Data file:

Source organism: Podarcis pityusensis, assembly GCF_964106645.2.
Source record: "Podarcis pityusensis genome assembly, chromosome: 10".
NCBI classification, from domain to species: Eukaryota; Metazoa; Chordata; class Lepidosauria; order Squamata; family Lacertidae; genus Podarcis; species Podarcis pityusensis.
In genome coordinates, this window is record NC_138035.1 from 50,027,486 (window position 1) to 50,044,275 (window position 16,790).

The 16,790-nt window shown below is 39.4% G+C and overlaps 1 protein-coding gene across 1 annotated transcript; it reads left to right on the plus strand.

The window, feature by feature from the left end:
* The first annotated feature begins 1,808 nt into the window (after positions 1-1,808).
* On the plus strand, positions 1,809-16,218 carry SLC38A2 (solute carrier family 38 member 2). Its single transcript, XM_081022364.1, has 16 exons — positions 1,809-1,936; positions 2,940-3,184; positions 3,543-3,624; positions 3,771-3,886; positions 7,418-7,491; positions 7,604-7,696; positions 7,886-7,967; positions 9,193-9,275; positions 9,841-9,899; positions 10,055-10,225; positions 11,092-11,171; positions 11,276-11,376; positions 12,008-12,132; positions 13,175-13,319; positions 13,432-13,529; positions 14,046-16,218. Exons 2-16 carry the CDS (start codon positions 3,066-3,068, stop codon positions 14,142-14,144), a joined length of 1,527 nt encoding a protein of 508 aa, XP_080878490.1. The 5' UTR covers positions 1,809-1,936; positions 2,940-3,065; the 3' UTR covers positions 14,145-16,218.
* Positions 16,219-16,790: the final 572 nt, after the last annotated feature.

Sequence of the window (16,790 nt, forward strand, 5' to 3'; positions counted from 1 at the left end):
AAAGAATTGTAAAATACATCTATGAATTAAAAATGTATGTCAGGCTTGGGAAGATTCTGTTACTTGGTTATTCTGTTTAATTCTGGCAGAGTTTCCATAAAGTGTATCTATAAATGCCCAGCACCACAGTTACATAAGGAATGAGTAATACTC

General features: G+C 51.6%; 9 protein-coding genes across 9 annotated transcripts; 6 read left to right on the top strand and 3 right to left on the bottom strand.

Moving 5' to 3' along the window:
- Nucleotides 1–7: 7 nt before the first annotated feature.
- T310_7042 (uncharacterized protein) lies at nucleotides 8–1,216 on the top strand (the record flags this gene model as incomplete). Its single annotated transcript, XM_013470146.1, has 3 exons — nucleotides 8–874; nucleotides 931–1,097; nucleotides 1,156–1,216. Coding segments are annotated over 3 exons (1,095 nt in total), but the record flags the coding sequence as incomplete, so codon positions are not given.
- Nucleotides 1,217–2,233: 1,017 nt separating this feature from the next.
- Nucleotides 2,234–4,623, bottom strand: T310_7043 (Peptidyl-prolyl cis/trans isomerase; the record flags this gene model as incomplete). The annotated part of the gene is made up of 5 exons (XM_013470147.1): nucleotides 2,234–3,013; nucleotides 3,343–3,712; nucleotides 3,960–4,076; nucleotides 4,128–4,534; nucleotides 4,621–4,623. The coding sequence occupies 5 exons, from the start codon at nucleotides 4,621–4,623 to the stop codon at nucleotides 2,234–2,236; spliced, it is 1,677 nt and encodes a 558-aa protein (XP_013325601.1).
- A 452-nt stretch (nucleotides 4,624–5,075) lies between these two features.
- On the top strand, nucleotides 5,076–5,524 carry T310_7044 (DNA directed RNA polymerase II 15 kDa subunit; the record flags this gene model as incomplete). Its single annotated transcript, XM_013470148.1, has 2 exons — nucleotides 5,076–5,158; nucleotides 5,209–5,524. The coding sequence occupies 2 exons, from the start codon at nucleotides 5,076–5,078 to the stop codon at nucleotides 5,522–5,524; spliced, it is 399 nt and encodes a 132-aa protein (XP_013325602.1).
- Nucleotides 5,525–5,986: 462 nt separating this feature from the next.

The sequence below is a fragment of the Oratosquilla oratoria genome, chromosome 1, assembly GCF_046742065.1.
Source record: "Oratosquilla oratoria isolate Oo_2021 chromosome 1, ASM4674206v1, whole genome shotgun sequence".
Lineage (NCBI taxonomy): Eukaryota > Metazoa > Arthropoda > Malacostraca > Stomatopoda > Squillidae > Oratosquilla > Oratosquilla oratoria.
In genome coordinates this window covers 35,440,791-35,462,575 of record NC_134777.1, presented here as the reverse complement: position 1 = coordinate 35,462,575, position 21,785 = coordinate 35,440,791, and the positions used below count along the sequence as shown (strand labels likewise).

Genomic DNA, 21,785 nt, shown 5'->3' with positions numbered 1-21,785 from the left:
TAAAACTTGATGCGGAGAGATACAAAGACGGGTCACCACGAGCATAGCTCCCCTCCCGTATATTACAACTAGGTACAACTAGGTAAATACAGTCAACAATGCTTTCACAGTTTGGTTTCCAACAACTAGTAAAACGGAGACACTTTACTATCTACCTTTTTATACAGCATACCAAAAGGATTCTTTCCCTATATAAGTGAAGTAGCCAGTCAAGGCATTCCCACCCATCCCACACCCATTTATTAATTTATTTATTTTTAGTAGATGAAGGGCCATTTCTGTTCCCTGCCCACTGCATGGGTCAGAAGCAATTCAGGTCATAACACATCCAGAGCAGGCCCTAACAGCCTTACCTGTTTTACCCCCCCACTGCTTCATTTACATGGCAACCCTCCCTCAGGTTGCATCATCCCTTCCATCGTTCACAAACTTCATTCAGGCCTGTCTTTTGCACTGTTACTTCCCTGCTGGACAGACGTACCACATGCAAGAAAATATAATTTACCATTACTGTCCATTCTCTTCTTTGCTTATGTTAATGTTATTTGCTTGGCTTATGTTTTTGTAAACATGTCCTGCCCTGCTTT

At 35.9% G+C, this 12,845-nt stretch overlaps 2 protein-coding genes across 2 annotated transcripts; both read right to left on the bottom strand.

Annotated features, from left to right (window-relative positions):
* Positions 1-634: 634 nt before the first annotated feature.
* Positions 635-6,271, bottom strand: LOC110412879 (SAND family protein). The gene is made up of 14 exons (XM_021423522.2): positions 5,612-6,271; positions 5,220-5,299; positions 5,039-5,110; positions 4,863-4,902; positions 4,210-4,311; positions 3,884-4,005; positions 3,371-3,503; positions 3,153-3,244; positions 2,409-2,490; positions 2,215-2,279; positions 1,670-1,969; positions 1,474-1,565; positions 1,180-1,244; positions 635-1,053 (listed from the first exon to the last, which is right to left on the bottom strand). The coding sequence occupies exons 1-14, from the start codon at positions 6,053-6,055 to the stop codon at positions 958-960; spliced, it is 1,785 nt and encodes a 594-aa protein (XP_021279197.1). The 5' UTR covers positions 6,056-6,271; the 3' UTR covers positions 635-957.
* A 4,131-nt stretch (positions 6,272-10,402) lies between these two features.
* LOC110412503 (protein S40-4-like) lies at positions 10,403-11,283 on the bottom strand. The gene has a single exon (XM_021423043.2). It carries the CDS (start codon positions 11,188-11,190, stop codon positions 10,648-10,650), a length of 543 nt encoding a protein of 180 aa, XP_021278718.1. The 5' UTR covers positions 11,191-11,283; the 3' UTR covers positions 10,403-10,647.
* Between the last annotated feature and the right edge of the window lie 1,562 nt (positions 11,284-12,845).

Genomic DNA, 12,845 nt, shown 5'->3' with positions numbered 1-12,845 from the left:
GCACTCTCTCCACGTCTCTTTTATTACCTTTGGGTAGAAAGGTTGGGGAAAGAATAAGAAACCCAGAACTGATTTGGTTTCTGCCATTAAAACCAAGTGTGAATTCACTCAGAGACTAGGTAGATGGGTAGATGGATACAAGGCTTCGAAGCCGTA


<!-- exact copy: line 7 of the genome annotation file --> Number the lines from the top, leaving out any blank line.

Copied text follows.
* The first annotated feature begins 1,808 nt into the window (after positions 1-1,808).